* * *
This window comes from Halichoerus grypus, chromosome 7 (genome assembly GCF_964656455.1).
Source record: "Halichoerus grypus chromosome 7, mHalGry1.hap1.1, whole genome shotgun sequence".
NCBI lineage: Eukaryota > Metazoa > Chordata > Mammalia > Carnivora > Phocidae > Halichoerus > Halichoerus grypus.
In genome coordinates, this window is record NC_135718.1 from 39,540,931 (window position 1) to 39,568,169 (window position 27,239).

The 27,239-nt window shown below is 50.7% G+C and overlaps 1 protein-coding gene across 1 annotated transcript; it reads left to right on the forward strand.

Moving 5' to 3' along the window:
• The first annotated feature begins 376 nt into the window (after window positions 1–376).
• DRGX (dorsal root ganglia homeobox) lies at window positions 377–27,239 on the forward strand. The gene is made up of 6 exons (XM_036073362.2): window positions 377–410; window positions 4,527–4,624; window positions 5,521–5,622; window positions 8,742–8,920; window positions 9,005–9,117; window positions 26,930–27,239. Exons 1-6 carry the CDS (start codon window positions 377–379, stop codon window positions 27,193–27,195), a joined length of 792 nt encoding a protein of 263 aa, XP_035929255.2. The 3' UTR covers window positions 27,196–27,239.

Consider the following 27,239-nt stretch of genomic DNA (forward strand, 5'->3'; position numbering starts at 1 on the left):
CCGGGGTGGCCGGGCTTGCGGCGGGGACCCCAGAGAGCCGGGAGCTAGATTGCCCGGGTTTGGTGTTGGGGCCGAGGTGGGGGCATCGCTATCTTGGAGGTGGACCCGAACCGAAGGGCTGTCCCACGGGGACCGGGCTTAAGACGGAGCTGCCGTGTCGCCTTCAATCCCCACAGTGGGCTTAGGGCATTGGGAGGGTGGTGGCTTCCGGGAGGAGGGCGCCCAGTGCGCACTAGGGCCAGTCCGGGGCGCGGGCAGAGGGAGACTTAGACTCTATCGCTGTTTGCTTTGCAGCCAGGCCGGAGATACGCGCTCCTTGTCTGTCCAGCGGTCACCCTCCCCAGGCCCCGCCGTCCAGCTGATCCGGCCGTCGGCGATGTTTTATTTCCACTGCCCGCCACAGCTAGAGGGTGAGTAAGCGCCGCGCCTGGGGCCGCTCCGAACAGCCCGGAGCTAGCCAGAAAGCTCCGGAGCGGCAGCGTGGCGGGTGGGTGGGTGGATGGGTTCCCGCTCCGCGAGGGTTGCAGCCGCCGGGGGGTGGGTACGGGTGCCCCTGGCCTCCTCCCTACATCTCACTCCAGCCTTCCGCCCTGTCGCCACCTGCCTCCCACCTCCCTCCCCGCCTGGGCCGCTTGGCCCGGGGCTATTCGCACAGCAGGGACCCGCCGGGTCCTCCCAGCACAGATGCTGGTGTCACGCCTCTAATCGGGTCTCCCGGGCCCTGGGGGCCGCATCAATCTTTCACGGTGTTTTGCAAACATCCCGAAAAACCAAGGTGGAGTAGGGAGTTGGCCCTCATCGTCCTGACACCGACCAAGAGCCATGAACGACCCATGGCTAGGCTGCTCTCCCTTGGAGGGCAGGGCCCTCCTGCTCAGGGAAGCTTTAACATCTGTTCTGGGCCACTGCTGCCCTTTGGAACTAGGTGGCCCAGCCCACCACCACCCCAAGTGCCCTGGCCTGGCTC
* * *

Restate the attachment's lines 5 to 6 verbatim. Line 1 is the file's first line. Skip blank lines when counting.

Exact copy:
The 27,239-nt window shown below is 50.7% G+C and overlaps 1 protein-coding gene across 1 annotated transcript; it reads left to right on the forward strand.

Moving 5' to 3' along the window: